The Late Winter Series 2021 of the Edict continues as Planet Earth continues to burn. The UN Intergovernmental Panel on Climate Change (IPCC) is calling it a “code red for humanity”. We dig into that with Ketan Joshi. He’s a communications consultant working with NGOs in Europe, and also a freelance writer covering climate and energy.Continue reading “The 9pm The Earth is On Fire and We’re All Going to Die with Ketan Joshi”
In this episode we travel to Newcastle to kick off The 9pm Autumn Series 2021 with special guest Carol Duncan — journalist, multimedia producer and Newcastle City Councillor.Continue reading “The 9pm Newcastle Rock, Radio, and Coal Chat with Carol Duncan and Nuatali Nelmes”
Monday 30 December 2019 to Sunday 5 January 2020 saw a relatively quiet start to the new year that included quite a bit of gin, and way too much bushfire smoke — though there were no direct threats to me from the fires.Continue reading “Weekly Wrap 501: A quiet new year with bushfire smoke and a random spider”
Do you wink at powerful men? Apparently winking at powerful men is a thing, and we hear more about this and other tips for success in this rather odd episode of The 9pm Edict.
The panellists are, in order of introduction:
- Kate Carruthers, UNSW übergeek and revolutionary cat;
- Nicole Williamson, Carbon and biotech consultant, or, as her Twitter profile puts it, “Science, Tech, Cleantech, Rugby Tragic, Aircraft Fleet Geek, Women as Leaders/Founders/Investors, all things Startup. Half Canadian, half Australian, half German”; and
- Jazz Twemlow, comedian, columnist for The Guardian, and writer
My week of Monday 9 to Sunday 15 February 2015 was hectic. I must learn that the long commute to Sydney, two hours each way, doesn’t mix with doing so to be there before 0900 and starting to return after 1700. Not two days in a row, anyway.
Still, I did get quite a bit done, even if all of the outputs haven’t appeared yet.
- “The 9pm Sleepless Necessary Remedial Action”, being The 9pm Edict episode 36. This one was quicker to produce, at eight and a half hours. It’s also the longest episode of the Edict ever.
- Big data ethics is a board-level issue, ZDNet Australia, 13 February 2015.
There were three editions of 5at5 this week, on Monday, Thursday and Friday. The two missing days where when I had very early starts and very late finishes and, probably more importantly, a conference to pay attention to during the day. Hmmm. You might want to subscribe so you receive them all as they’re released. Subscribe. Just subscribe.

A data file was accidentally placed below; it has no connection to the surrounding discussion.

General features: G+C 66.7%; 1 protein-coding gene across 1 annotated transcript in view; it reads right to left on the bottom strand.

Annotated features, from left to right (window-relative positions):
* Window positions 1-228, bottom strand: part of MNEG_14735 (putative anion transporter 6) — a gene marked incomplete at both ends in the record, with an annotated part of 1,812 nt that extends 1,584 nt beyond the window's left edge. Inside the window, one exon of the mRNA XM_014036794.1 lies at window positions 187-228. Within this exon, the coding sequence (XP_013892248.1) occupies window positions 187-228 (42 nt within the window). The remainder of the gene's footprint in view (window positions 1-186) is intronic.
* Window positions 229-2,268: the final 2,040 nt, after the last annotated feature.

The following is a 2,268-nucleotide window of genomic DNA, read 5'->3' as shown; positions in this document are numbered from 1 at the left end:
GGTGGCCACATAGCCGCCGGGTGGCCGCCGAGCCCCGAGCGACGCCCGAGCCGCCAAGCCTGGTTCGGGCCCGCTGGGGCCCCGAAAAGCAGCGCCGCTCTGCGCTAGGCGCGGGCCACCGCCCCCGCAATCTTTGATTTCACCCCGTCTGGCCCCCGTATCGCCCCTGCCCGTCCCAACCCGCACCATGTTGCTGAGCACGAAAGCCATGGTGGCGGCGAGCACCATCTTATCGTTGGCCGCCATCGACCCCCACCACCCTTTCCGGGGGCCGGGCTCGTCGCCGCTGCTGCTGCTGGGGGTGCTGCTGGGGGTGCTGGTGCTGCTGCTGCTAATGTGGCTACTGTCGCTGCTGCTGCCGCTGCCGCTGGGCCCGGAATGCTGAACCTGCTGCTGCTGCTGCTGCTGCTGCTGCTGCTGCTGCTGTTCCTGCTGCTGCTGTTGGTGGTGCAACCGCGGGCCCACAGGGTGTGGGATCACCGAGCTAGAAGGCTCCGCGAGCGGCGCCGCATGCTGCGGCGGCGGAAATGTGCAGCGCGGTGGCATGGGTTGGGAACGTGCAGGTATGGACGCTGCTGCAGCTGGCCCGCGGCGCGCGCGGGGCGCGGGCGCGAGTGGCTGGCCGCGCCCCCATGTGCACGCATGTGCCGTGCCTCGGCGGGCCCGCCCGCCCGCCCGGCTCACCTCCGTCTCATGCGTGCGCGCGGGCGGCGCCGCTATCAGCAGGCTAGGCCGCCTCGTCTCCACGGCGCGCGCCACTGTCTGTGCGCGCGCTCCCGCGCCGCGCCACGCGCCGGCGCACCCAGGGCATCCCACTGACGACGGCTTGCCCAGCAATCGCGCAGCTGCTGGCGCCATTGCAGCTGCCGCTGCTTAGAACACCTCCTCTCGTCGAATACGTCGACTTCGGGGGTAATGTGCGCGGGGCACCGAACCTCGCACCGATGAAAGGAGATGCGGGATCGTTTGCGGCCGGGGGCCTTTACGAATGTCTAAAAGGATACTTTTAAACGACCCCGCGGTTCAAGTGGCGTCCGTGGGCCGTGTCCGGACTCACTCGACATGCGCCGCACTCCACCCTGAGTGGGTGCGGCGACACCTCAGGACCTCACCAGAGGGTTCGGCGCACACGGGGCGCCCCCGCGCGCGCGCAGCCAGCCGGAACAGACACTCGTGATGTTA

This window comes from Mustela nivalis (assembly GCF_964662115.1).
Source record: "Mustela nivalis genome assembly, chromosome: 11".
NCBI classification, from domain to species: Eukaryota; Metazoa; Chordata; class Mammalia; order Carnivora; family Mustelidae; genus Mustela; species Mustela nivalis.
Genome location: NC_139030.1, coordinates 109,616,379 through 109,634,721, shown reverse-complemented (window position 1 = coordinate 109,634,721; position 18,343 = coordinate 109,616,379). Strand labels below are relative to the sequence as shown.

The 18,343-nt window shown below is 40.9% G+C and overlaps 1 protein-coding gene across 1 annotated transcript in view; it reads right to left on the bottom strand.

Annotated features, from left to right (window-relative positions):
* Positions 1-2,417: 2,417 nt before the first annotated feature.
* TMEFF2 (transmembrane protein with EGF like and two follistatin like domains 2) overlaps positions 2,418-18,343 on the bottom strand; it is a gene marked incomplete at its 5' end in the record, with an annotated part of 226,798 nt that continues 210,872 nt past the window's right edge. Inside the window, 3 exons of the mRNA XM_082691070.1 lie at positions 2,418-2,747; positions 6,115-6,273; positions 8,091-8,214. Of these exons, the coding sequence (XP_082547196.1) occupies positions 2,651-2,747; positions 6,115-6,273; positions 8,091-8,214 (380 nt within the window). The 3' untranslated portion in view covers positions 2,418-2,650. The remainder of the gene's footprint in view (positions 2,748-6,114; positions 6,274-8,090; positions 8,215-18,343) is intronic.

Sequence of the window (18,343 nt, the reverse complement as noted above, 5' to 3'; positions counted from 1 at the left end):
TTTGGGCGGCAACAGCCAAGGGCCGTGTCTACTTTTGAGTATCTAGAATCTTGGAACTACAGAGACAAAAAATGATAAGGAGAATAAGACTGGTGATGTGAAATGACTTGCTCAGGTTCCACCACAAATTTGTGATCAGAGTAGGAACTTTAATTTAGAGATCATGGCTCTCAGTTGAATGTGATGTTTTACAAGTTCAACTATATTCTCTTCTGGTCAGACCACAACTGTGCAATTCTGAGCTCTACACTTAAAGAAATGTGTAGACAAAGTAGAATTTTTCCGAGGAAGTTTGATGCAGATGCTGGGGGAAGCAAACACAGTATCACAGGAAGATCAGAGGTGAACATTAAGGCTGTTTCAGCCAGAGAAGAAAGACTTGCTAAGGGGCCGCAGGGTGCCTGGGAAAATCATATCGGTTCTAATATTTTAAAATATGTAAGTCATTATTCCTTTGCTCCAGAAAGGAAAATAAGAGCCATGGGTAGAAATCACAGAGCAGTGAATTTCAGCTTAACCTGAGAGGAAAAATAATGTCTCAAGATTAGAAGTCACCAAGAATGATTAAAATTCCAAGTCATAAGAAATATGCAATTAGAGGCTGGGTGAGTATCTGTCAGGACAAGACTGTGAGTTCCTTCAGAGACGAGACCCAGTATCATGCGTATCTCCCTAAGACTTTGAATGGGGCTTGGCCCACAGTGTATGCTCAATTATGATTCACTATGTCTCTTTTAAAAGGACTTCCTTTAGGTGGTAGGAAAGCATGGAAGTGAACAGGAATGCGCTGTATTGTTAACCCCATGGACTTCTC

- On Tuesday, I spoke about smartphone surveillance on 1395 FIVEaa Adelaide.
- Also on Tuesday, I spoke about smartphone surveillance on ABC 720 Perth.
- On Tuesday and Wednesday I went to the APIdays Sydney at Australian Technology Park, where I was amply fed and watered.
The Week Ahead
On Monday, I’ve been catching up on all manner of loose ends, including blog posts.
Tuesday through Wednesday are writing and production days, though I’ll work out the exact sequence of events as I go along.
On Tuesday, I’ll be re-planning the rest of February, as well as doing shopping and other errands, as well as doing some research and organising some story pitches for those people we call “editors”.
On Wednesday I’m doing a day trip to Sydney to run some errands in Parramatta and the CBD, meet some people, and finally see the sleep physician to get this treatment program started. I may blog about that last point, because some people have expressed interest.
On Thursday I’ll be writing for ZDNet Australia, and perhaps someone else.
On Friday, I’m heading into Sydney on another day trip — for errands and a meeting and then, in the afternoon, NICTA’s Techfest at Australian Technology Park, and then an appointment to rearrange my back and neck.
Saturday is unplanned. Place your bids now.
Sunday is the start of the Tech Leaders Forum, formerly known as Kickstart. This year it isn’t being held on the Gold Coast, but in the Blue Mountains west of Sydney, at the Fairmont Resort. The event continues on Monday.
Update 17 February 2015: Edited to include changes to the schedule.
[Photo: The Future is Coal, a standard 45-car coal train passing through Wentworth Falls, photographed on 15 February 2015.]
“That ‘This is Not Art’ thing this weekend, it’s like a fucking freak show walking past,” says the old guy in the yellow-tiled front bar of The Clarendon Hotel.
It’s just gone noon on Saturday. Apart from ’Pong and I having a burger and beer, he’s the only customer. His worldview of what Newcastle‘s Hunter Street should be like is challenged by the stream of paste-white black-clad comic fans, straggly-bearded eco-hippies, random hipsters and nose-ringed alternagothpunkteendykes strolling past the boarded-up shopfronts.
Noticing a skinny guy wearing yellow overalls and a torn red-striped t-shirt, our frowning drinker puts down his VB. “Hey, is there a circus in town? Because I can see a clown”, he calls out to the barman.
The barman smiles politely, but says nothing.
“Hey, is there a circus in town?”, he mutters, and takes another sip. He looks out at the soulless office buildings that replaced the landscape of his memory, in silence.
Yet these weird out-of-towners, with their experimental robotics, knitting and YouTube mashups, have brought more life to this industrial city’s ailing heart than any grandiose “development” plan.